Yesterday when I wrote about Holiday Inn Express Port Hueneme, I had not yet been outside the hotel in daylight to check out the surroundings. The hotel website shows 48 photos and I started clicking through them. Photo #2 states “Universal Studios near Holiday Inn Express Port Hueneme”. Google Maps shows Universal Studios Hollywood is 55 miles away and if you know San Fernando Valley traffic, that can mean 2 hours. I certainly was not going to sightsee there in the hour before breakfast.
Clicking through the hotel website photos showed several destinations about an hour’s drive away, like the Ronald Reagan library, Los Angeles and Malibu. Pacific Coast Highway is closed by a mudslide north of Malibu, so that was not even an option.
Alaska Flight 261 Memorial Port Hueneme Beach
Photo #12 brought back memories of TV coverage that had been overshadowed by other subsequent disasters and tragedies in the past 15 years.
With camera in hand I got in my car, typed on iPhone Maps “Alaska Airlines Memorial Port Hueneme” and got the message back “location not found”. After a couple of more tries, I changed my search to Port Hueneme Beach. The map on my iPhone showed me the beach was two blocks from the Holiday Inn Express and only an 8 minute walk. I got out of my car and started walking. I was at the beach in five minutes.
Channel Islands National Park is located off the coast of California with boat access from Oxnard and Ventura, the two cities a few miles north of Port Hueneme on the coast. The National Park is only accessible via the park concessionaire boats operated by IslandPackers.com out of Ventura Harbor or Oxnard Harbor, California.
I had read the Port Hueneme pier was closed. Three guys in a truck were working at the pier and I asked them where the Alaska Memorial was located. They pointed south of the pier.
Surf was up on a gorgeous and warm clear sky day in late December. The temperature was already in the upper 60s at 8am. Waves crashed beneath Port Hueneme Pier.
Port Hueneme Pier was fenced off about 100 feet along the 1,400 foot pier extending into the Pacific Ocean. The pier is scheduled to reopen to the public sometime in the next month or two.
Paved paths along Hueneme beach under the shade of palm trees led me to the Alaska Flight 261 Memorial.
Alaska Airlines Flight 261 crashed into the sea near Anacapa Island on January 31, 2000 after catastrophic failure of the horizontal stabilizer on the McDonnell Douglas MD-83 enroute from Puerto Vallarta, Mexico to San Francisco. Two pilots, three cabin crew and 83 passengers lost their lives.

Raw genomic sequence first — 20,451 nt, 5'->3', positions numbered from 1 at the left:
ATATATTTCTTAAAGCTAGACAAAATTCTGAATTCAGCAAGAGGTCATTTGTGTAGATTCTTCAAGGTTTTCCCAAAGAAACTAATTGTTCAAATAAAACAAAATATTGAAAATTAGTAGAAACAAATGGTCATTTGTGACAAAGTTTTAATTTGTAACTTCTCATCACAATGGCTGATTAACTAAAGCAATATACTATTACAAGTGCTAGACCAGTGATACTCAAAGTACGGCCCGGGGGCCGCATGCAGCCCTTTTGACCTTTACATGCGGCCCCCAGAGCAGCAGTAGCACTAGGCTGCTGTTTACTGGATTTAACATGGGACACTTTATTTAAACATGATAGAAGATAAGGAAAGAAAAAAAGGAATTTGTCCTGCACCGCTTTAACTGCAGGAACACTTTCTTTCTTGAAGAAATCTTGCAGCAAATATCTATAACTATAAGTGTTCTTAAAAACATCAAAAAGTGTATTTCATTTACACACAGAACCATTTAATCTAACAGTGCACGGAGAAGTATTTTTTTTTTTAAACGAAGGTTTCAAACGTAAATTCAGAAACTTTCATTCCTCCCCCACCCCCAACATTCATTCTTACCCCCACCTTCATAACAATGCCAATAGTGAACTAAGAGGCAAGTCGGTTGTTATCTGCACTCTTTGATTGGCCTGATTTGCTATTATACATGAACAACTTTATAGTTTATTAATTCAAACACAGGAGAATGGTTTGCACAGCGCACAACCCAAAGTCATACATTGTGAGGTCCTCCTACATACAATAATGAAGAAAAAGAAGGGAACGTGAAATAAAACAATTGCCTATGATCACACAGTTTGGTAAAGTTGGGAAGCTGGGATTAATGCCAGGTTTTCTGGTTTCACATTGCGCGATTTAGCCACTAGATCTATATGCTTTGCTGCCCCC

At 4:09pm the horizontal stabilizer that had been jammed, making the plane difficult to control, was unjammed by the experienced pilots. The aircraft went into a nosedive from 31,500 feet and dropped about 8,000 feet in 80 seconds. The pilots were able to regain control of the aircraft at about 24,000 feet.
The pilots planned to divert to Los Angeles and bring the plane down to 10,000 feet, but wanted to make their maneuvers and adjustments over the ocean before flying back over the coast. At 4:19pm there were thumps heard on the cockpit voice recorder and an “extemely loud noise”. Other aircraft in the vicinity reported seeing Alaska Flight 261 nosedive out of control. The CVR recorded the co-pilot say “Mayday”. The plane descended 18,000 feet in 81 seconds before hitting the ocean at high speed.
For their actions during the emergency, Captain Ted Thompson and First Officer Bill Tansky were awarded the Airline Pilots Association Gold Medal for Heroism, the only time the award has been given posthumously. – Wikipedia.
Subsequent NTSB investigations determined inadequate maintenance of the aircraft resulted in excessive wear and tear of the jackscrew assembly which failed inflight on Alaska Flight 261.
Alaska Flight 261 Memorial
January 31, 200 at 4:22pm Alaska Flight 261 ended off Anacapa Island. The flight was enroute from Puerto Vallarta, Mexico to San Francisco and Seattle. This monument honors and remembers for all time the eighty-eight passengers and crew members who lost their lives.
Alaska Flight 261 ended 8 miles off the California Coast Anacapa Island.
Alaska Air Flight 261 Memorial Sundial
The Memorial was designed by Santa Barbara sculptor James ‘Bud’ Bottoms. The Memorial features a 36-foot diameter concrete plaza with a curving sand wall and seating area and a raised sundial in the center. The sundial’s bronze dolphins and gnomon cast a shadow on the 20-foot diameter dial face oriented to Pacific Standard Time. Names of each of the victims are inscribed on individual bronze plates mounted on the perimeter of the dial.
The gnomon is the part of the sundial that casts the shadow. The sculpture design results in the sundial marking 4:22pm on January 31 each year.
Related articles: 14 Years Later, Drama of Alaska Airlines 261 Remembered Posted on January 30, 2014 | By Christine Negroni
Seattle Post Intelligencer – Memorials quieter today, but Flight 261 grief still hurts